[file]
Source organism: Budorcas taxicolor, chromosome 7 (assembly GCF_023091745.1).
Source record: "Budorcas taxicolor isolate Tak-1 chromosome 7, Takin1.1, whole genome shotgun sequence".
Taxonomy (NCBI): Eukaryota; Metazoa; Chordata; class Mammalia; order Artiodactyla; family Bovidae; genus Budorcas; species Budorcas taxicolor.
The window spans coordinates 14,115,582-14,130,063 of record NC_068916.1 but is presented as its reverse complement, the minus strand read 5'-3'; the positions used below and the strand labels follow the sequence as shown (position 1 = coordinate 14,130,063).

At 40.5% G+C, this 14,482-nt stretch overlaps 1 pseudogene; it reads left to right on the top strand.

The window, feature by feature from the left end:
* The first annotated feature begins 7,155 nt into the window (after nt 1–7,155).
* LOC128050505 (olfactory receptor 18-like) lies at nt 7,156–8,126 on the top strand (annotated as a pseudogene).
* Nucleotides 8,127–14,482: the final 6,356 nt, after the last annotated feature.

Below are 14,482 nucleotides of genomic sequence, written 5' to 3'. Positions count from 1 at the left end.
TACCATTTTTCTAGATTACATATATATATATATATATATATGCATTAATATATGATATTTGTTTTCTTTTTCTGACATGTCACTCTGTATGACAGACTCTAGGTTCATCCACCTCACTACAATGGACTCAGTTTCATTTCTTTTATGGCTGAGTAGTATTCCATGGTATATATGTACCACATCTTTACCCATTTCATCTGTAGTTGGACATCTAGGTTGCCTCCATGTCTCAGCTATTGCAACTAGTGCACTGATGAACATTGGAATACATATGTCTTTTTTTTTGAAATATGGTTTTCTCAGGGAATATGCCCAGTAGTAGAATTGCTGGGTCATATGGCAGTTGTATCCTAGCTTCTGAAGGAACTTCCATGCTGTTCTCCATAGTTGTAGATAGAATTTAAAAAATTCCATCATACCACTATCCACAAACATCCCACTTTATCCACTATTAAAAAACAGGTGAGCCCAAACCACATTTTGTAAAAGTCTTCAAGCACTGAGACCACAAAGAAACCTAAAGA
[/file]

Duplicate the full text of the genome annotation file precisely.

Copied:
Source organism: Budorcas taxicolor, chromosome 7 (assembly GCF_023091745.1).
Source record: "Budorcas taxicolor isolate Tak-1 chromosome 7, Takin1.1, whole genome shotgun sequence".
Taxonomy (NCBI): Eukaryota; Metazoa; Chordata; class Mammalia; order Artiodactyla; family Bovidae; genus Budorcas; species Budorcas taxicolor.
The window spans coordinates 14,115,582-14,130,063 of record NC_068916.1 but is presented as its reverse complement, the minus strand read 5'-3'; the positions used below and the strand labels follow the sequence as shown (position 1 = coordinate 14,130,063).

At 40.5% G+C, this 14,482-nt stretch overlaps 1 pseudogene; it reads left to right on the top strand.

The window, feature by feature from the left end:
* The first annotated feature begins 7,155 nt into the window (after nt 1–7,155).
* LOC128050505 (olfactory receptor 18-like) lies at nt 7,156–8,126 on the top strand (annotated as a pseudogene).
* Nucleotides 8,127–14,482: the final 6,356 nt, after the last annotated feature.

Below are 14,482 nucleotides of genomic sequence, written 5' to 3'. Positions count from 1 at the left end.
TACCATTTTTCTAGATTACATATATATATATATATATATATGCATTAATATATGATATTTGTTTTCTTTTTCTGACATGTCACTCTGTATGACAGACTCTAGGTTCATCCACCTCACTACAATGGACTCAGTTTCATTTCTTTTATGGCTGAGTAGTATTCCATGGTATATATGTACCACATCTTTACCCATTTCATCTGTAGTTGGACATCTAGGTTGCCTCCATGTCTCAGCTATTGCAACTAGTGCACTGATGAACATTGGAATACATATGTCTTTTTTTTTGAAATATGGTTTTCTCAGGGAATATGCCCAGTAGTAGAATTGCTGGGTCATATGGCAGTTGTATCCTAGCTTCTGAAGGAACTTCCATGCTGTTCTCCATAGTTGTAGATAGAATTTAAAAAATTCCATCATACCACTATCCACAAACATCCCACTTTATCCACTATTAAAAAACAGGTGAGCCCAAACCACATTTTGTAAAAGTCTTCAAGCACTGAGACCACAAAGAAACCTAAAGA